Have you ever wondered how to get a caller to enter a number and have your Liberty Converse system transfer it? - Well, wonder no more
All you need is a Dialogue with a Number Entry Block, a Variable and a Transfer Block. So how does this work? I am glad you asked.
I need my main attendant to offer the caller to dial the number they wish to contact.
How to do this
Within your Dialogue, you can use a Number Entry block to ask a caller to enter the number they want to contact and store this in a variable. Dialogue Variables sound complex, but we use them all the time, and these are just a way of storing data that can be used later on.
Let’s take a look at how this will work in practice. Here is my Number Entry block (I break it down bit by bit).
- The Title and Initial Prompt. First of all, I give my block a meaningful name (so it’s easy to see what’s going on in my Dialogue). I want the caller to enter the number they wish to contact. I need to enter this instruction into the Initial Prompt Field.
- The next thing I do is set up my Number Entry settings. Here I only want the caller to enter a 4 digit extension. So I set the Minimum and Maximum numbers to 4. The next thing I do is set the "Store the result in:" This is where I set my Variable. To Create a Variable, use the % symbol to open, type in your Variable name (in this example, I called this Extension) and then use the % symbol again to close.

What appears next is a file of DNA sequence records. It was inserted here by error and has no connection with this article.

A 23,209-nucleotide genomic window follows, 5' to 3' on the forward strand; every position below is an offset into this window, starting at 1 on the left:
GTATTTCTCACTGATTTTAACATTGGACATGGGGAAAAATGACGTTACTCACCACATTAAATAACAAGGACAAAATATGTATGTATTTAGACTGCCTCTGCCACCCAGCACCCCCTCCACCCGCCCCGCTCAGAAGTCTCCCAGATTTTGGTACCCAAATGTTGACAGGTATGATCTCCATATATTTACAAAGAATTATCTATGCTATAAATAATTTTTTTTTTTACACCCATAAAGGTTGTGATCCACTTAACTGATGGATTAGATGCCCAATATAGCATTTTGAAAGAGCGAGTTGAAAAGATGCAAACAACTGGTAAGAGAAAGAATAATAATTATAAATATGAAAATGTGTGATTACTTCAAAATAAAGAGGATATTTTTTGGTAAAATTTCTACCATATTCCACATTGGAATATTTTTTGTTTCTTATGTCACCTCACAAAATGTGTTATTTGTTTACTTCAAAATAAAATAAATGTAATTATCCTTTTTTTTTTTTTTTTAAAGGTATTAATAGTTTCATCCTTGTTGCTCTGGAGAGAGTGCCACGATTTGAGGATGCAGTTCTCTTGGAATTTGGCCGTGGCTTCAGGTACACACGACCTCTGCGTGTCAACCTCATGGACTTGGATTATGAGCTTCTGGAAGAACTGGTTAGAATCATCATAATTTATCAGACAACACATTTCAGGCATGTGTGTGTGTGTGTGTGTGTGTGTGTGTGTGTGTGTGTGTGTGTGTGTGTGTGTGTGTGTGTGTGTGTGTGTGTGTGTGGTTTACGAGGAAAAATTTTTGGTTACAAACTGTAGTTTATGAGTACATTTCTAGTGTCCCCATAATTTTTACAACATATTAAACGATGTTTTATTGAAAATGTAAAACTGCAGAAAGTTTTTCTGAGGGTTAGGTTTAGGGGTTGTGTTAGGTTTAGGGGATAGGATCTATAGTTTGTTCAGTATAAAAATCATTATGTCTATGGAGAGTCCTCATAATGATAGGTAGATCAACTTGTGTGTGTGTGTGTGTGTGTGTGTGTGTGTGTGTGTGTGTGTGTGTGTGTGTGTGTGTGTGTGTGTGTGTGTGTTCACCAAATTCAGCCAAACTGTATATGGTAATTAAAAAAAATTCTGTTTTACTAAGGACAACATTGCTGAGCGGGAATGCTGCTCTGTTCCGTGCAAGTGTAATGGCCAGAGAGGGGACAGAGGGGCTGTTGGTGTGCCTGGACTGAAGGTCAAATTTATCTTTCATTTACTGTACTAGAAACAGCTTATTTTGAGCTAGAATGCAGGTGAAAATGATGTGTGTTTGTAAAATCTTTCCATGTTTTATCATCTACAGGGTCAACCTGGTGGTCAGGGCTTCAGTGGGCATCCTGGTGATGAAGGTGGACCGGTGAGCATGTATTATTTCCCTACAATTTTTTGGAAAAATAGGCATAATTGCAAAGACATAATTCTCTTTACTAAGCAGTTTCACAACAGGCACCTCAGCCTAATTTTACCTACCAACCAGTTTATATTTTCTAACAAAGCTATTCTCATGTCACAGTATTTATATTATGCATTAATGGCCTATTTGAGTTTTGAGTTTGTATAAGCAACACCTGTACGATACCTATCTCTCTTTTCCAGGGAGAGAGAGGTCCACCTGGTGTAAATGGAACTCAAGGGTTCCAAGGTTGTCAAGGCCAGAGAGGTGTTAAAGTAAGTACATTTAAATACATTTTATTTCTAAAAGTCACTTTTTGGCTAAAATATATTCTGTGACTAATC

- The next part is to use the Then Go To option to select a New Block > Call Transfer Block (and then give it a meaningful name, such as Transfer to Extension).
This has enabled us to ask the caller to enter the Extension number they wish to dial (and set a limit of 4 digits). Once they have entered the 4 digits, the caller will go to the new Call Transfer Block we created and store the data in the %Extension% Variable.
Other options like Break Out options I won’t be using, but you could technically use this like a Menu Block (don’t forget to tick the Breakout options overlap if you do, I.E. someone pressing 1 won’t be transferred to 1 instead, they will go to option 1). Perhaps this is for another day.
At the bottom, you have the option to play alternative prompts if the caller does not interact as we would expect. I am leaving these black. I am, however, transferring the caller to my Switchboard if they don’t press anything or the correct number of digits 3 times. Of course, I could hang up on them if I was that way inclined).
I can Click OK and go onto my next block, the new Call Transfer Block I created.
- In the Transfer Block, I put a message telling the caller what is happening and then in the Number field, I add in my Variable. I can do this by entering it as I created it above (%Extension%).
Or I can click on the Variable button and select it from the Block Results option as shown.
That’s it. I click OK to close and save the Block.
So, to recap. We used a Number Entry Block to ask the caller to enter a number; we then stored that in a Variable. We then load a Call Transfer Block, and within the Number field, we entered the Variable from the Number Entry Block.
There you have it. You can easily create an option to transfer to an extension.
If you are interested, here is my test Main Attendant Dialogue
I use a Timeplan to play a different Time of Day Greeting, followed by a Welcome Message and Ad Hoc Message (only play if recorded). The offer the caller 3 options within a Menu of Dial an extension (go to number entry), Use ContactPortal or go to Switchboard.
I hope this helps. And, of course, Dialogues enable limitless setup possibilities. It would be great to hear how you put them to use.
Jonathan Redsell - Trainer